Other objects and further scope of the applicability of the present invention will become apparent from the detailed description given hereinafter. It should be understood, however, that the detailed description and specific examples, while indicating preferred embodiments of the invention, are given by way of illustration only, since various changes and modifications within the spirit and scope of the invention will, from the following detailed description, become apparent to those skilled in the art from this detailed description.

The multi-track magnetic recording and reproducing apparatus embodied by the present invention comprises: a data extraction device provided with one or two units of data signal reproduction heads respectively dealing with some of a plurality of recording heads; circuits controlling the tracking operation of the reproducing heads by applying control signals fed from the reproducing heads; and an azimuth control circuit controlling the deviation of synchronizing signals by applying control signals fed from the reproducing heads.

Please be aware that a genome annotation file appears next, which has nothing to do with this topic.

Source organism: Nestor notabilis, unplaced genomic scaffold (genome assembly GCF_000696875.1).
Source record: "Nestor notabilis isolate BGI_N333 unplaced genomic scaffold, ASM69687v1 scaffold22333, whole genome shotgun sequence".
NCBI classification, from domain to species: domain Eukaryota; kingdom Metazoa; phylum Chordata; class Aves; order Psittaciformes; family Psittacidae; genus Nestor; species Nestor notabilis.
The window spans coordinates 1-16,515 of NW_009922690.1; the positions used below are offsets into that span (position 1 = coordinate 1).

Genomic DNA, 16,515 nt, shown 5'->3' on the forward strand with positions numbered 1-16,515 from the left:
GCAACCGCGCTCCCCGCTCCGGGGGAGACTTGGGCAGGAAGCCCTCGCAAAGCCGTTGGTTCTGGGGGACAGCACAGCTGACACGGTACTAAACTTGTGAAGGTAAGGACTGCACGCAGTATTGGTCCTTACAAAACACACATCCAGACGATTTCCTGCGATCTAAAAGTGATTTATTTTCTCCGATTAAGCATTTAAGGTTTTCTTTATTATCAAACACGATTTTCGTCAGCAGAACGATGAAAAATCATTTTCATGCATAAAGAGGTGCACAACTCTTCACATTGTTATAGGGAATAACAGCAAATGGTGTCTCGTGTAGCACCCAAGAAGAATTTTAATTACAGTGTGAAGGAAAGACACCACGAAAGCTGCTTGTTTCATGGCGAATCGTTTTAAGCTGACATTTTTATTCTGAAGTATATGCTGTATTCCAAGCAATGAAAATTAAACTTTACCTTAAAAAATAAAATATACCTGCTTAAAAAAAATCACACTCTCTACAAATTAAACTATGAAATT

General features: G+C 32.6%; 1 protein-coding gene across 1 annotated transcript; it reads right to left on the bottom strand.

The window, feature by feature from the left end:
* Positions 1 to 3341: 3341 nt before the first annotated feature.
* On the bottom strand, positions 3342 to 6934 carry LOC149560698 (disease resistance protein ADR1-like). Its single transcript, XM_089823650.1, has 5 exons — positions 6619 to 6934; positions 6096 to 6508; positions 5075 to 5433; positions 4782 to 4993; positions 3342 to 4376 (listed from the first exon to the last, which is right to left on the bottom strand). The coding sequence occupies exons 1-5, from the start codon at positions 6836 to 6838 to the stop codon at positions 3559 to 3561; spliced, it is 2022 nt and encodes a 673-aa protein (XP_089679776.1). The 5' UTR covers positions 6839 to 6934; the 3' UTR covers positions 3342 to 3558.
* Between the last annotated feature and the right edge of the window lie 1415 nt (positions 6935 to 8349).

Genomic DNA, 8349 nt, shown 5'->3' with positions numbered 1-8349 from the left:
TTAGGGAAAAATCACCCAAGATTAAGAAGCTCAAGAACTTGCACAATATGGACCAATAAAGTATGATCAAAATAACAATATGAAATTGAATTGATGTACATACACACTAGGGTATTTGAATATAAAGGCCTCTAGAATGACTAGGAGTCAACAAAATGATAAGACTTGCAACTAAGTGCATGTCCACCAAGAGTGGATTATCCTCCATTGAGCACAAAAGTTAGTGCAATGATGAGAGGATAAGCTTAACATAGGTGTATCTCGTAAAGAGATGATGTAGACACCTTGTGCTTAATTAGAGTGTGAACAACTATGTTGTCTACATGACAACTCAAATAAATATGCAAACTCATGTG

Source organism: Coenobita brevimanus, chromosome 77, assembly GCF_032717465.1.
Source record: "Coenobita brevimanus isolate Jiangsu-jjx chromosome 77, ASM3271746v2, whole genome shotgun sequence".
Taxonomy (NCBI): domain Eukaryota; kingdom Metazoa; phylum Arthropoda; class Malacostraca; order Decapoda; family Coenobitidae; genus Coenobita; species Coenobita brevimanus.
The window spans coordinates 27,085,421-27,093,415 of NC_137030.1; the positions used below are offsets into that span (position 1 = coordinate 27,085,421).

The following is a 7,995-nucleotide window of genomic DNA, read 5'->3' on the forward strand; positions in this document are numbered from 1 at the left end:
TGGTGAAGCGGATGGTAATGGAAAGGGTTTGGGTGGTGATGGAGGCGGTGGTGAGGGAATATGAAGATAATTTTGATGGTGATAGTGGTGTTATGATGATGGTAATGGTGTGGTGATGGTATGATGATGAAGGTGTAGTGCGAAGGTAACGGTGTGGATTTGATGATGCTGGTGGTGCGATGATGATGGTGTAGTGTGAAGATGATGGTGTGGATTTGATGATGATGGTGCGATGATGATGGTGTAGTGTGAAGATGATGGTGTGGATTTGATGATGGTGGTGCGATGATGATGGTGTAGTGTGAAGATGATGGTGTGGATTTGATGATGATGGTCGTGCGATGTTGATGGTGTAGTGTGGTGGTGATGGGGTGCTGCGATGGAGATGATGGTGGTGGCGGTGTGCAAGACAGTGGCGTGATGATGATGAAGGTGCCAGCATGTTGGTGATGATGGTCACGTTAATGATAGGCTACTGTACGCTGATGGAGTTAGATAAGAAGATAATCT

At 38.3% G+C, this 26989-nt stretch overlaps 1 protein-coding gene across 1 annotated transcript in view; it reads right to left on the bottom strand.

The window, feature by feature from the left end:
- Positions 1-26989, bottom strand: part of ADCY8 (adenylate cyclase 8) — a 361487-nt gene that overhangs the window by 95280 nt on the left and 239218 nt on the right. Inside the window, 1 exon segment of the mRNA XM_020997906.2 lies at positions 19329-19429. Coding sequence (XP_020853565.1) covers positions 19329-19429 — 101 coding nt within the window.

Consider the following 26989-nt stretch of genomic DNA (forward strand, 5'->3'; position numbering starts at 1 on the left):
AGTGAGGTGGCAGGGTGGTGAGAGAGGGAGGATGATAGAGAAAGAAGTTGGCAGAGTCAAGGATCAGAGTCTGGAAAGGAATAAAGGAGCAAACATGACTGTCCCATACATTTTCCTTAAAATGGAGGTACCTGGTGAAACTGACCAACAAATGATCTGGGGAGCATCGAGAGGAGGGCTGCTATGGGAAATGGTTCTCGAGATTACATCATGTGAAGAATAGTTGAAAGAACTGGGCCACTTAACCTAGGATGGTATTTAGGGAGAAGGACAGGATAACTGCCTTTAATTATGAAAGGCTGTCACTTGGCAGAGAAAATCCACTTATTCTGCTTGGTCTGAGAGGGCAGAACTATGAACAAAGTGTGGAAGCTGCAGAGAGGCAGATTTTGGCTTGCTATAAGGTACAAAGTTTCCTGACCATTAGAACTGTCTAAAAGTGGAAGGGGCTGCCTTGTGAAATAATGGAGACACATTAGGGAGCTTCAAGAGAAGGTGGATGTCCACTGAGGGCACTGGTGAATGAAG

The present invention provides a plurality of preferred embodiments for implementing the control of the tracking operations of the reproducing heads. One of the methods of controlling the tracking operation of the reproducing heads, each containing multi-tracks for dealing with the recorded magnetic tape, divides those tracks into two groups. The first group causes each track of the reproducing heads to deviate in the first direction from the center position of the tracks of the magnetic tape. The second track group causes each track of the reproducing heads to deviate in the second direction, opposite from the first direction. Finally, the tracking control signal is made up using the difference in outputs from the first and second track groups.